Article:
A lot will be asked of this young unit, but guys like Johnson and Conway are intriguing. They've showed just enough to make you believe Allen will have the weapons. But if they get hurt, Wyoming could be relying on redshirt freshmen.
The line should be everything Allen needs, at least. Four-year starting center Chase Roullier is gone; he was first-team all-conference last year. But five other returnees started at least seven games last year, and sophomore Gavin Rush could be ready for the load at center.
Bohl went all-in on freshmen in his 2017 recruiting class. That's always a sign of confidence in personnel. You could wonder if that is over-confident when it comes to the defense, but while there is a lot of skill talent to replace, the order of succession seems strong.
This is an interesting opportunity for Bohl and coordinator/quarterbacks coach Brent Vigen. The duo left North Dakota State after 2013 but still got their fingerprints on eventual No. 2 draft pick Wentz. Now, two years after Wentz was taken, they could end up having groomed another first-round pick.
The Vigen attack has aspects of power, finesse, spread, and whatever we're now defining as "pro-style." "You'll develop like crazy and get picked in the first round" would be one hell of a recruiting draw. Vigen's NDSU attack was steady and smart, and we'll see if Allen can continue developing enough to both land a high pick in 2018 and live up to it.
The Mountain West is a funny place at the moment. Seemingly every MWC team has a high-caliber run game, and nearly every team has a disappointing defense. This is despite the presence of some coaches who, in previous lives, were regarded as high-caliber defensive coaches.
New Mexico head coach Bob Davie was at one point the hottest defensive assistant in the country, pulled from Texas A&M to become Lou Holtz's heir apparent at Notre Dame. His Lobos ranked 40th in Off. S&P+ and 121st in Def. S&P+ last year, his fifth in Albuquerque.
Meanwhile, the former overseer of NDSU’s championship defenses had 2016’s No. 33 offense in the country as his defense had to improve just to rise to 96th in Def. S&P+.
That the Cowboys improved at all defensively was a good sign, though, considering the role youngsters played and the role experience could play moving forward.
Wyoming does have a few veterans to replace. Nose tackle Chase Appleby was a stalwart up front and provided a decent play-making presence, while linebackers Lucas Wacha and D.J. May combined for 17.5 tackles for loss, five sacks, and four pass breakups in 2016. Still, when that's all you lose, you're optimistic.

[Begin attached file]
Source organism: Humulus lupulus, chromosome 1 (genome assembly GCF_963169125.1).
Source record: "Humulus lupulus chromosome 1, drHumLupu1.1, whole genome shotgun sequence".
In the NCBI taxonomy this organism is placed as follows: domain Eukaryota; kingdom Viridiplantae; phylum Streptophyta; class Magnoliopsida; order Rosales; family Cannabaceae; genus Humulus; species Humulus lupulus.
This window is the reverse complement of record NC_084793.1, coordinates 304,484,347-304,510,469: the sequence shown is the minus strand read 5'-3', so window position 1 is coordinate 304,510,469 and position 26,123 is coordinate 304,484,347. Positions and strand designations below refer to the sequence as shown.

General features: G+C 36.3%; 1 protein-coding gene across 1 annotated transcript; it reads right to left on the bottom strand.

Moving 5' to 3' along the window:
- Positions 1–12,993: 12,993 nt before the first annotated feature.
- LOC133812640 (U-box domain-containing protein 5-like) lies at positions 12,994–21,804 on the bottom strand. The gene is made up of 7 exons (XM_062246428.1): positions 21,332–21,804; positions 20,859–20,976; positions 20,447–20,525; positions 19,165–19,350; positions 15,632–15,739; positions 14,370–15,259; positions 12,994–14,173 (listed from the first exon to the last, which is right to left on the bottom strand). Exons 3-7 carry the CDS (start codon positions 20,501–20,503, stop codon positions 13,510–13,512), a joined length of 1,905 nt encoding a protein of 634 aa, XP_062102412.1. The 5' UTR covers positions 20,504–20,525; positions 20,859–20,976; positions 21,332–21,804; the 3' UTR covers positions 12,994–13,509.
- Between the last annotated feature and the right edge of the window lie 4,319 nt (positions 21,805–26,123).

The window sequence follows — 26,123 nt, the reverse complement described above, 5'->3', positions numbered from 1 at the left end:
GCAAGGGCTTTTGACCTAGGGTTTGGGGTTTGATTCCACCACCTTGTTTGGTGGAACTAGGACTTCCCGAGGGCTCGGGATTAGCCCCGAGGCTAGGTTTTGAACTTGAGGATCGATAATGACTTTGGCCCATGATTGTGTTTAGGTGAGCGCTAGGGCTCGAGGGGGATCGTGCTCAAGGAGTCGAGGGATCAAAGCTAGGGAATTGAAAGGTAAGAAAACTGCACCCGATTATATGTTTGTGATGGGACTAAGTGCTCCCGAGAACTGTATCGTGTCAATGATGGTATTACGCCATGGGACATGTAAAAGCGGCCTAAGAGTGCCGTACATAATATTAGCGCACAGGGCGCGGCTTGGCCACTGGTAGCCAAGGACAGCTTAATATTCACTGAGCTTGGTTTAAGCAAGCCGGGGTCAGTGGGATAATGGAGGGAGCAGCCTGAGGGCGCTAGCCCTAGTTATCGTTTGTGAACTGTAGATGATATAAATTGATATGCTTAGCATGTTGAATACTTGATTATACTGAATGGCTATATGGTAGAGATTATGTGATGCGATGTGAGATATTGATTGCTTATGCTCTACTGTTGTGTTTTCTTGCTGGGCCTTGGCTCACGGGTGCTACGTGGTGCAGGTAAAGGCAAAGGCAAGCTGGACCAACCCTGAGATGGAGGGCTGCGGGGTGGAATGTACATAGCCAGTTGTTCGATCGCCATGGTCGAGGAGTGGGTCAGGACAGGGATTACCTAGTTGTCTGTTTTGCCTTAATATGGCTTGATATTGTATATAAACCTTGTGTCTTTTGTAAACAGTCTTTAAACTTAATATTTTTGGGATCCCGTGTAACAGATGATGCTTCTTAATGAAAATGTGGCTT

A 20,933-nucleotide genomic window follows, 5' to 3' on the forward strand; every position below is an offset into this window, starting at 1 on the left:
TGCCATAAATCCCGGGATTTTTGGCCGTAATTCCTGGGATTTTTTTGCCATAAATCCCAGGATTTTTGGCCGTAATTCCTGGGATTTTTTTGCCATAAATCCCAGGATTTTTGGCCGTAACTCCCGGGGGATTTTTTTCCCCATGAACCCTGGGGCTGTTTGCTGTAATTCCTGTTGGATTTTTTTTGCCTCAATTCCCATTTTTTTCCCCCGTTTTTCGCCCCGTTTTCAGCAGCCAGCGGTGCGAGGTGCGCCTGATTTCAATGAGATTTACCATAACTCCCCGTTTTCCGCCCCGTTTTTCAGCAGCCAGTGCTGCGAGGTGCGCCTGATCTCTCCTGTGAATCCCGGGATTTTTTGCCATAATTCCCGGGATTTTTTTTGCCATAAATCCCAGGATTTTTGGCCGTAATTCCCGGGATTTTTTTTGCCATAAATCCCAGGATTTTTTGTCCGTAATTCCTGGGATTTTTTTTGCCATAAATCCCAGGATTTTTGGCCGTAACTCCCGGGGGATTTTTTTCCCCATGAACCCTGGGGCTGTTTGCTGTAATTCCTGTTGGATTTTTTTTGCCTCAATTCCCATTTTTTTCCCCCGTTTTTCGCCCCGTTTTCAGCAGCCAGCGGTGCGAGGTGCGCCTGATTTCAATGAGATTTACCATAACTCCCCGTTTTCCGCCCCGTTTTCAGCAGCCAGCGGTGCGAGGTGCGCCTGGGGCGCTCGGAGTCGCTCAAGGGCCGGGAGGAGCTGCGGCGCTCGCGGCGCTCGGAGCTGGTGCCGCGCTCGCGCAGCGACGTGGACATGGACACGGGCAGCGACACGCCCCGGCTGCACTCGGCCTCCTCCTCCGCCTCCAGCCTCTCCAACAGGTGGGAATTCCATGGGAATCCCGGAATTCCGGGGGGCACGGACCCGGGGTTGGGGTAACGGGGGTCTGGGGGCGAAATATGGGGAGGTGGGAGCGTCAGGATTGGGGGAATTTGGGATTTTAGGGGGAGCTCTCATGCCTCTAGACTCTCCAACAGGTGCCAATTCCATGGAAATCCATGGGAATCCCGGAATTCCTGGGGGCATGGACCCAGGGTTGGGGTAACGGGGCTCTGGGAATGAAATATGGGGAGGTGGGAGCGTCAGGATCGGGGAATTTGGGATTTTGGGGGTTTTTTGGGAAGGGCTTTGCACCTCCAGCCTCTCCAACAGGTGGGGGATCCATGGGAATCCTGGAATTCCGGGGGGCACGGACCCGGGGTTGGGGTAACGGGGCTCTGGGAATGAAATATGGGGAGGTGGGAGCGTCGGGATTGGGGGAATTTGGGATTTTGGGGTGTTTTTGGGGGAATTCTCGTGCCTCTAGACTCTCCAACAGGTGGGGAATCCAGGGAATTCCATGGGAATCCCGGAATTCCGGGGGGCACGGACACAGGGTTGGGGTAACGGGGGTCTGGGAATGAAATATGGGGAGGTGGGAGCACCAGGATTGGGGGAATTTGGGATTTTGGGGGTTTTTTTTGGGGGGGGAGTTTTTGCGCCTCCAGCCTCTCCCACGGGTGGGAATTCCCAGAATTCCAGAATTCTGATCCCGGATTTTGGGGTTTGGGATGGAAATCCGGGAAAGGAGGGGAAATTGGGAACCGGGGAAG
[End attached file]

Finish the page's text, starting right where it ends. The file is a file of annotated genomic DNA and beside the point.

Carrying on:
Just to be sure that improvement is coming, Bohl brought in a new/old coordinator. Scottie Hazelton rejoins Bohl after spending 2010-11 as North Dakota State’s coordinator. For the last three years, Hazelton was linebackers coach for the Jacksonville Jaguars.
The defense Hazelton inherits was good at getting off the field once the opponent was leveraged into passing downs. Wyoming ranked 65th in Passing Downs S&P+, 49th in PD success rate, and 49th in PD sack rate. Five players had at least three sacks, and four return — ends Kevin Prosser and Carl Granderson, tackle Youhanna Ghaifan, and linebacker Logan Wilson. Plus, safeties Andrew Wingard and Marcus Epps were tremendous attackers, combining for 13.5 tackles for loss, five interceptions, eight breakups, and four forced fumbles.
The problem, as you're guessing, was forcing passing downs. Wyoming ranked 81st in Rushing S&P+ and gave up an incredible 41 rushes of 20-plus yards, easily worst in FBS.
The problems weren't down for down; the Cowboys showed major efficiency potential, but the glitches were enormous and frequent. Experience should help, but Wyoming was so inexperienced last year that the Cowboys will still be leaning on a lot of sophomores — Ghaifan, Wilson, linebacker Cassh Maluia, etc.
If the run defense holds up, I'm guessing the pass defense will be pretty good. Continuity in the secondary is extra huge for year-to-year improvement, and basically everybody's back. Wingard and Epps could be outstanding once they have learned to officially balance play-making with play prevention, and cornerbacks Antonio Hull, Rico Gafford, and Robert Priester combined to pick off five passes and break up 14 more.
I think this is close to resembling what a Bohl-and-Hazelton unit is supposed to look like. I'm not going to pretend the Cowboys are about to allow 13 points per game like Hazelton’s NDSU did in 2011, but the bar isn't high when it comes to Mountain West defense, and I'm betting Wyoming clears it soon.
D.J. May was a rare combination. He was listed as a linebacker (really a nickel back as much as anything) and also served as one of the country's most dangerous kick returners. He and punter Ethan Wood were the strongest pieces of a special teams unit that ranked 64th in Special Teams S&P+, and they're both gone.
Austin Conway has major potential in punt returns, and while Cooper Rothe didn't show massive range in place-kicking, he was young, and he was mostly accurate inside of 40 yards, at least. I can't imagine the Cowboys' special teams ratings improve without Wood and May, but they might not regress a ton. That's something.
2017 Schedule & Projection Factors
|Date||Opponent||Proj. S&P+ Rk||Proj. Margin||Win Probability|
|14-Oct||at Utah State||73||-4.7||39%|
|21-Oct||at Boise State||29||-15.2||19%|
|11-Nov||at Air Force||116||6.3||64%|
|25-Nov||at San Jose State||105||4.3||60%|
|Projected S&P+ Rk||80|
|Proj. Off. / Def. Rk||67 / 88|
|Five-Year S&P+ Rk||1.4 (61)|
|2- and 5-Year Recruiting Rk||110 / 113|
|2016 TO Margin / Adj. TO Margin*||3 / 5.5|
|2016 TO Luck/Game||-0.9|
|Returning Production (Off. / Def.)||66% (45%, 87%)|
|2016 Second-order wins (difference)||7.3 (0.7)|
S&P+ tends to be conservative at reacting to teams that have one good year. Wyoming surged to 61st last year, but after a run of eight seasons at 94th or worse, S&P+ sees the baseline more around 80th or so and projects a six- or seven-win season.
A lot will depend on the new skill guys. Allen is exciting, but he'll rely on sophomores ball carriers, and that's never a guarantee. Meanwhile, the defense should improve, but whether that means a top-60 unit or a top-90 unit remains to be seen. And if it's closer to the latter, there's little assurance that Wyoming's crazy home-road splits will even out.
Still, if you're bullish on Wyoming, it's not hard to see why. The Cowboys boast a major-league talent behind center, and they surged to eight wins despite a defense that was dependent on freshmen and sophomores. This is a more experienced team just about everywhere, and the potential is as high as it's been for a while. Bohl is a proven coach, and he's starting to piece together a pretty intriguing two-deep.
A road slate that includes trips to Iowa, Utah State, Boise State, and Air Force will probably assure Wyoming's ceiling isn't much higher than last year's, but this should be another fun team, even if isn't a MWC Mountain favorite.